The sound of technology: Driver of enthusiasm, distant memory of the past

Advancement has silenced cogwheels, mechanisms and scraping drive heads. A reflection in silence on the noise of the future resting in the far-away past.

I love the sound of switching my photo camera on or changing its mode of operation. I savour how technology responds in its own vernacular to my various intents. How shallow then the noiseless and thus tactless swipe across the camera’s touch-enabled screen to adjust the color balance. What an agent of significance we operators of technology once used to be!

The sensation of high-tech agency, the command over a technology, a piece of equipment that is coerced into service, has always enchanted mankind. Imagine the racket of the first train passing by. Or even the mill stone grinding grist: sound has always made technological agency as triggered by human operation a most graspable experience. Expert car mechanics and drivers, for instance, speak to their vehicles, in full perception of its multitude of noises, automotive savants translate into a meaningful transcript of vehicular performance. But for how long?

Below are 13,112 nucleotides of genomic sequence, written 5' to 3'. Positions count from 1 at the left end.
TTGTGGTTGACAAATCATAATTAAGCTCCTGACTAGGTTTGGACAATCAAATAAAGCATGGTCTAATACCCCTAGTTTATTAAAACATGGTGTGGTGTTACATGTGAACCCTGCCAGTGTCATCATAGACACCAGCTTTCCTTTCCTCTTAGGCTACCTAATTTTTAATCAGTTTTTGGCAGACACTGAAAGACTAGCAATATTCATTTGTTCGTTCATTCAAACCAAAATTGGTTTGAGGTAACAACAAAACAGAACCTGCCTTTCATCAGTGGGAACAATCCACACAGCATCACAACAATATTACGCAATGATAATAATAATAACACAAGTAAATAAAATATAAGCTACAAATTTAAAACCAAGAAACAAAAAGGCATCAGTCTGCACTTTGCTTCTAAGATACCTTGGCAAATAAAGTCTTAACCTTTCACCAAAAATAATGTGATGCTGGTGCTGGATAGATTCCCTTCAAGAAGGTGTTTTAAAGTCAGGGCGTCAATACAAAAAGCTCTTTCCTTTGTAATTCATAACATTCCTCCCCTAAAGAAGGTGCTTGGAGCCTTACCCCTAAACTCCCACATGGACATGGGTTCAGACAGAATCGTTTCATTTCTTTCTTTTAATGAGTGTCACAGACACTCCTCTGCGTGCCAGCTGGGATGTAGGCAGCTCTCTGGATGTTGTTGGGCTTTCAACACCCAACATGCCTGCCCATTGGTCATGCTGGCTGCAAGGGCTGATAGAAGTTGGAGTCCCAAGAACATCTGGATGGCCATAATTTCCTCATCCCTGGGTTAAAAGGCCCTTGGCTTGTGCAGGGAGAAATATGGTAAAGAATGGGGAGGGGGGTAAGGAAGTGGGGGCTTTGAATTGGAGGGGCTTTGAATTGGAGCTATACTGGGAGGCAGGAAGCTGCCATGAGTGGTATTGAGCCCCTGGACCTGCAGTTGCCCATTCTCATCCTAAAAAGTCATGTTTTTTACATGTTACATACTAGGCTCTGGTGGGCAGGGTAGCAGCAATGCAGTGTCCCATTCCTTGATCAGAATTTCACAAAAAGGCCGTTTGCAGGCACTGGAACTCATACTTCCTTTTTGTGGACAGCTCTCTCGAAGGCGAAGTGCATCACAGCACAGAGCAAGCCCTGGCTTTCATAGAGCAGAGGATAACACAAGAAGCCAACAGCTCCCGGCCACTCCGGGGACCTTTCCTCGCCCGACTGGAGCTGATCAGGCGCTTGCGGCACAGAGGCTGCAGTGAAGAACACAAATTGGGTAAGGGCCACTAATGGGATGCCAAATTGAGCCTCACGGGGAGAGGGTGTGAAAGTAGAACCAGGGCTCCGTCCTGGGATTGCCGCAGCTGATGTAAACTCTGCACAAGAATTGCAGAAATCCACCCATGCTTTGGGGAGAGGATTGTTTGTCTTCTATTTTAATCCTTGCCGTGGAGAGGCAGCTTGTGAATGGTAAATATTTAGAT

In computer science, the humming CTR screen powering up was shrouded in beguiling secrecy. For all its lack of cog wheels or any such raw instrument of action, the monitor maintained a sonorous presence throughout operation.

Although a computer’s main unit may have been limited to mirroring its user’s diligence through hectic clacks originating from its keyboard, the requirement to access and store data delighted the human operator.

Drive heads chiselled the user’s cognitive product in binary code onto a feeble magnetised disc. A red light affirmed this mighty exercise. The successful retrieval of the directory listing instilled pride in the user, whose work then resided on this plain disk until its magnetised surface eventually surrendered all data to oblivion.

What remains today is the human user. Shrouded in silence, but still diligent in her or his efforts. In possession, once again, of their minds and the capacity for crafting meaning out of the vacuum of noise.